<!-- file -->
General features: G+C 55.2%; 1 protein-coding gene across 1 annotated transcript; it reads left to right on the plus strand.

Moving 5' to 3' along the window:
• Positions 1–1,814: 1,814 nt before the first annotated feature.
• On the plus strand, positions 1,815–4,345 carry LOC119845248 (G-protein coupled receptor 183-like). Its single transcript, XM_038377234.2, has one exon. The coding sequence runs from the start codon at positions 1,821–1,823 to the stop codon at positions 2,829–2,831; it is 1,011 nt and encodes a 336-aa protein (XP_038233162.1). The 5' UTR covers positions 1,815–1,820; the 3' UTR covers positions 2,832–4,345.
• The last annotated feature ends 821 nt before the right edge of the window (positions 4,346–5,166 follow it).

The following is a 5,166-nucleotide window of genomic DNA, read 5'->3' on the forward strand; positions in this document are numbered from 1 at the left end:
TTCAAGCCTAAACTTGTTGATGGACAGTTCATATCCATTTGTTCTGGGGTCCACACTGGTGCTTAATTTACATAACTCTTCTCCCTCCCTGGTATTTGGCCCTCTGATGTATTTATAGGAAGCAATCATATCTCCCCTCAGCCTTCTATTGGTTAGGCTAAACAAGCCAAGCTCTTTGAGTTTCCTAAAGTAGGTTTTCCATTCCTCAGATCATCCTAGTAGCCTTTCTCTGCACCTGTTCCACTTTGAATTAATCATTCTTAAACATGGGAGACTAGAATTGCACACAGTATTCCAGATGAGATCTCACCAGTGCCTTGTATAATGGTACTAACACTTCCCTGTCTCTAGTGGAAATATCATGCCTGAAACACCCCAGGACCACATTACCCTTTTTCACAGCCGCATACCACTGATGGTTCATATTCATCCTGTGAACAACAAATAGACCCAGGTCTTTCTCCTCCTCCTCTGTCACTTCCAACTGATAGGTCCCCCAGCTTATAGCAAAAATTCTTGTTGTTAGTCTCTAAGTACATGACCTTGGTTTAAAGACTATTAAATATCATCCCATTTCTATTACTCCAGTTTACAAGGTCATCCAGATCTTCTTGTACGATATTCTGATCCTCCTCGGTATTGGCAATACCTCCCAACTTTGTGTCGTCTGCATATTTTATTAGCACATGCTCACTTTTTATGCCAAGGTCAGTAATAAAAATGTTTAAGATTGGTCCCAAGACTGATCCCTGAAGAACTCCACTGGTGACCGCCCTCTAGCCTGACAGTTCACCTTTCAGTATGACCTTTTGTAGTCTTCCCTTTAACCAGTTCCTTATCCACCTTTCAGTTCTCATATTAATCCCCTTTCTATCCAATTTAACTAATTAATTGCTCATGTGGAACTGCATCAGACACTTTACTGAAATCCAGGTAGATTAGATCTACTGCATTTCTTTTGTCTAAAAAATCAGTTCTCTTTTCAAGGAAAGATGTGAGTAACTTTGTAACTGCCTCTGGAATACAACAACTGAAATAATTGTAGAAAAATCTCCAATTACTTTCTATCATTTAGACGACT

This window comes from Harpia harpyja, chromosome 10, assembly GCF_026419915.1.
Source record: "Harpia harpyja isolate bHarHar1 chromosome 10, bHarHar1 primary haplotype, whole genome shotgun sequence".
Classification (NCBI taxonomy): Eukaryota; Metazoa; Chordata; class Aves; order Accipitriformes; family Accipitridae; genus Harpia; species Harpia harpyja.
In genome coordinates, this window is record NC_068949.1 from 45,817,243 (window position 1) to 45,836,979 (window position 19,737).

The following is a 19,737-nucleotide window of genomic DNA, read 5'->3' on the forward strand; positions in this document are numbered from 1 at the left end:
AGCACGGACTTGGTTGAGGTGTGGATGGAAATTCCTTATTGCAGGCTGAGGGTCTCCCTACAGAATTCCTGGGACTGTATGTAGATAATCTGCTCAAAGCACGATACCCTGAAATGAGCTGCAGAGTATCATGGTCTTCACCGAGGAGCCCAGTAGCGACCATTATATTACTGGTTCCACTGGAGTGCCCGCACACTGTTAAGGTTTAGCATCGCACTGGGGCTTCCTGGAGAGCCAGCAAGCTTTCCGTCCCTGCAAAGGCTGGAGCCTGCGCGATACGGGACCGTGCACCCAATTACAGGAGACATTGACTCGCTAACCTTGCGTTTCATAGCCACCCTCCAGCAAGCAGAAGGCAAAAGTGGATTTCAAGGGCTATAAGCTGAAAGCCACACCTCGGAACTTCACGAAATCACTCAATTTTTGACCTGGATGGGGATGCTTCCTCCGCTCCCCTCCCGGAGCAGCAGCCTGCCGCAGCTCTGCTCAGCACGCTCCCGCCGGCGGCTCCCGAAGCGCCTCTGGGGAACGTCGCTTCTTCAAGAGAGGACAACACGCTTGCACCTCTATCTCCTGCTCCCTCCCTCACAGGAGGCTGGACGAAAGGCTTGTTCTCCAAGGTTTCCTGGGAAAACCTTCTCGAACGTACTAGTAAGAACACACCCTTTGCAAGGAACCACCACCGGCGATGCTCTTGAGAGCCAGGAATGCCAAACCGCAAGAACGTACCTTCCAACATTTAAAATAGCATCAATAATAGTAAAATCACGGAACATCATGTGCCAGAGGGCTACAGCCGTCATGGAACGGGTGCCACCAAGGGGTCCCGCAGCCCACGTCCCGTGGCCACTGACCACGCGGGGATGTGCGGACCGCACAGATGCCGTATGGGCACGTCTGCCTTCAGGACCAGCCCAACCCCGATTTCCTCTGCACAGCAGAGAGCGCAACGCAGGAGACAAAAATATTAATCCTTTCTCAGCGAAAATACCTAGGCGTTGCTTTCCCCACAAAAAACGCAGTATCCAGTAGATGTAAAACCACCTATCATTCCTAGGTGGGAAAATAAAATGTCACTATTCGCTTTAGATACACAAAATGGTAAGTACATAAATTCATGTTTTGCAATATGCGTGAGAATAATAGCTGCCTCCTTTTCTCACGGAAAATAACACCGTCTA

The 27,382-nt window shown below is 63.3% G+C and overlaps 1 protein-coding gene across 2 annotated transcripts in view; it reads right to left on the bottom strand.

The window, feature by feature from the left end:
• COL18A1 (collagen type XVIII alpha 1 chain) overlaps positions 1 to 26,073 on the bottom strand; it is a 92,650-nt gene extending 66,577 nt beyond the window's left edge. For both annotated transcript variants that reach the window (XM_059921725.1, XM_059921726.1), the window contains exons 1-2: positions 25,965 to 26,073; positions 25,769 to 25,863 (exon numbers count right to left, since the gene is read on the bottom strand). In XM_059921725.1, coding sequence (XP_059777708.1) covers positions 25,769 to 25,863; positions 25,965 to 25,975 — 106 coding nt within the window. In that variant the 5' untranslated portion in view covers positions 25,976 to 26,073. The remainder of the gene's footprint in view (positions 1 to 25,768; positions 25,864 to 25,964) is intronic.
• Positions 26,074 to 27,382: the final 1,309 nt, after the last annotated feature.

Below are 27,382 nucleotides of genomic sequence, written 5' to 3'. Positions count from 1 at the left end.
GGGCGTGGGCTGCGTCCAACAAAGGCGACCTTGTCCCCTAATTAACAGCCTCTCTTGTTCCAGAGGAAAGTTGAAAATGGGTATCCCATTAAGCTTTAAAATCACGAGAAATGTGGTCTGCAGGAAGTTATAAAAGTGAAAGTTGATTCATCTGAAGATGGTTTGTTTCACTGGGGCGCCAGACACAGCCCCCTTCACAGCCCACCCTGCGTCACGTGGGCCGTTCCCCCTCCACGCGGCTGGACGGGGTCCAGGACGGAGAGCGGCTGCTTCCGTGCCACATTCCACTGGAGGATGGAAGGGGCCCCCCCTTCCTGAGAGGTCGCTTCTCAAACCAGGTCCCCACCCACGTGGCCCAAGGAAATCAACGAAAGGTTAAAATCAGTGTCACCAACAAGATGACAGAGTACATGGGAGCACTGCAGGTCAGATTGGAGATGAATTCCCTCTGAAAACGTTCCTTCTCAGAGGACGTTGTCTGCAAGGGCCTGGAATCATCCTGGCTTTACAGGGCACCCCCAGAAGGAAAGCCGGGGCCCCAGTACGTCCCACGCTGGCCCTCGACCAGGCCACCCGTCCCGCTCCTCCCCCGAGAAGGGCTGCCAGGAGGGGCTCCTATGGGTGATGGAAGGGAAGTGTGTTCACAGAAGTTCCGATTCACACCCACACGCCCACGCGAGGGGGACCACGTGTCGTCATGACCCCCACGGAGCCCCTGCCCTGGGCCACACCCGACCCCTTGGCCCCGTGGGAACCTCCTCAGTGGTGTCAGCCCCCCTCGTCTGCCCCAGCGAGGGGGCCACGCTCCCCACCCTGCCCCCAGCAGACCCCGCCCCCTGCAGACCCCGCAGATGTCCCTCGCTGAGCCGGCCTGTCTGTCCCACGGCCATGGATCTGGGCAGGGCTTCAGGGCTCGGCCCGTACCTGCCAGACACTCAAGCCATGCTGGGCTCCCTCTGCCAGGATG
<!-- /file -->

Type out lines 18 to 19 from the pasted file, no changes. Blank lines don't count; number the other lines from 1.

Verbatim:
Below are 27,382 nucleotides of genomic sequence, written 5' to 3'. Positions count from 1 at the left end.
GGGCGTGGGCTGCGTCCAACAAAGGCGACCTTGTCCCCTAATTAACAGCCTCTCTTGTTCCAGAGGAAAGTTGAAAATGGGTATCCCATTAAGCTTTAAAATCACGAGAAATGTGGTCTGCAGGAAGTTATAAAAGTGAAAGTTGATTCATCTGAAGATGGTTTGTTTCACTGGGGCGCCAGACACAGCCCCCTTCACAGCCCACCCTGCGTCACGTGGGCCGTTCCCCCTCCACGCGGCTGGACGGGGTCCAGGACGGAGAGCGGCTGCTTCCGTGCCACATTCCACTGGAGGATGGAAGGGGCCCCCCCTTCCTGAGAGGTCGCTTCTCAAACCAGGTCCCCACCCACGTGGCCCAAGGAAATCAACGAAAGGTTAAAATCAGTGTCACCAACAAGATGACAGAGTACATGGGAGCACTGCAGGTCAGATTGGAGATGAATTCCCTCTGAAAACGTTCCTTCTCAGAGGACGTTGTCTGCAAGGGCCTGGAATCATCCTGGCTTTACAGGGCACCCCCAGAAGGAAAGCCGGGGCCCCAGTACGTCCCACGCTGGCCCTCGACCAGGCCACCCGTCCCGCTCCTCCCCCGAGAAGGGCTGCCAGGAGGGGCTCCTATGGGTGATGGAAGGGAAGTGTGTTCACAGAAGTTCCGATTCACACCCACACGCCCACGCGAGGGGGACCACGTGTCGTCATGACCCCCACGGAGCCCCTGCCCTGGGCCACACCCGACCCCTTGGCCCCGTGGGAACCTCCTCAGTGGTGTCAGCCCCCCTCGTCTGCCCCAGCGAGGGGGCCACGCTCCCCACCCTGCCCCCAGCAGACCCCGCCCCCTGCAGACCCCGCAGATGTCCCTCGCTGAGCCGGCCTGTCTGTCCCACGGCCATGGATCTGGGCAGGGCTTCAGGGCTCGGCCCGTACCTGCCAGACACTCAAGCCATGCTGGGCTCCCTCTGCCAGGATG